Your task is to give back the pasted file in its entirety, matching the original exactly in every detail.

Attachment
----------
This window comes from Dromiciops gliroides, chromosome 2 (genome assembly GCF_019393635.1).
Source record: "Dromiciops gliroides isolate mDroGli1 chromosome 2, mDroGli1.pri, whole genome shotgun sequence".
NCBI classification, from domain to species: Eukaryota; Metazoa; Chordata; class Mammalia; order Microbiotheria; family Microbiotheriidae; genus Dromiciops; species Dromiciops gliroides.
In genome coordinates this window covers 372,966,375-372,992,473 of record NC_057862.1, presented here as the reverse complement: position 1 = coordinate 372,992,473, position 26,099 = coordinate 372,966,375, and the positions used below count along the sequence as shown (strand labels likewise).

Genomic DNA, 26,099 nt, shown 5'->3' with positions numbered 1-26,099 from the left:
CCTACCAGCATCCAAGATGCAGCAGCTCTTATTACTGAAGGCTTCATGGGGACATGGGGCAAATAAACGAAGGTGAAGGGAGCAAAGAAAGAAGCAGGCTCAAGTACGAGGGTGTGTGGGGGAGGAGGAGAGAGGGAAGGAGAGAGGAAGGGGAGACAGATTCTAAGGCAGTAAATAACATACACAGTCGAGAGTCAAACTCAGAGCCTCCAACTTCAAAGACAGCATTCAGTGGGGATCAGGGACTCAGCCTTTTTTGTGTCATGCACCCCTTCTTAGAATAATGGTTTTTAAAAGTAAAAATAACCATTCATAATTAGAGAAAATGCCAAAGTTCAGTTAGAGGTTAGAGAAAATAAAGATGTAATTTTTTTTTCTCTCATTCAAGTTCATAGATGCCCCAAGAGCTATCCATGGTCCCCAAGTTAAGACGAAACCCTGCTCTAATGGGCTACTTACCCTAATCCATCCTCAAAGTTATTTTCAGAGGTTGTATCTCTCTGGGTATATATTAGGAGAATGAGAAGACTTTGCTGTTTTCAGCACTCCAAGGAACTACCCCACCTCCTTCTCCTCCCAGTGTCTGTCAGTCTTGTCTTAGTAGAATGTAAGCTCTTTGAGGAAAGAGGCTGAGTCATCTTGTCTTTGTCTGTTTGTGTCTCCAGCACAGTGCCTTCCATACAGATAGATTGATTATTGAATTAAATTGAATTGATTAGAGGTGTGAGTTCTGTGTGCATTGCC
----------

This window comes from Dromiciops gliroides, chromosome 2 (genome assembly GCF_019393635.1).
Source record: "Dromiciops gliroides isolate mDroGli1 chromosome 2, mDroGli1.pri, whole genome shotgun sequence".
NCBI classification, from domain to species: Eukaryota; Metazoa; Chordata; class Mammalia; order Microbiotheria; family Microbiotheriidae; genus Dromiciops; species Dromiciops gliroides.
In genome coordinates this window covers 372,966,375-372,992,473 of record NC_057862.1, presented here as the reverse complement: position 1 = coordinate 372,992,473, position 26,099 = coordinate 372,966,375, and the positions used below count along the sequence as shown (strand labels likewise).

Genomic DNA, 26,099 nt, shown 5'->3' with positions numbered 1-26,099 from the left:
CCTACCAGCATCCAAGATGCAGCAGCTCTTATTACTGAAGGCTTCATGGGGACATGGGGCAAATAAACGAAGGTGAAGGGAGCAAAGAAAGAAGCAGGCTCAAGTACGAGGGTGTGTGGGGGAGGAGGAGAGAGGGAAGGAGAGAGGAAGGGGAGACAGATTCTAAGGCAGTAAATAACATACACAGTCGAGAGTCAAACTCAGAGCCTCCAACTTCAAAGACAGCATTCAGTGGGGATCAGGGACTCAGCCTTTTTTGTGTCATGCACCCCTTCTTAGAATAATGGTTTTTAAAAGTAAAAATAACCATTCATAATTAGAGAAAATGCCAAAGTTCAGTTAGAGGTTAGAGAAAATAAAGATGTAATTTTTTTTTCTCTCATTCAAGTTCATAGATGCCCCAAGAGCTATCCATGGTCCCCAAGTTAAGACGAAACCCTGCTCTAATGGGCTACTTACCCTAATCCATCCTCAAAGTTATTTTCAGAGGTTGTATCTCTCTGGGTATATATTAGGAGAATGAGAAGACTTTGCTGTTTTCAGCACTCCAAGGAACTACCCCACCTCCTTCTCCTCCCAGTGTCTGTCAGTCTTGTCTTAGTAGAATGTAAGCTCTTTGAGGAAAGAGGCTGAGTCATCTTGTCTTTGTCTGTTTGTGTCTCCAGCACAGTGCCTTCCATACAGATAGATTGATTATTGAATTAAATTGAATTGATTAGAGGTGTGAGTTCTGTGTGCATTGCC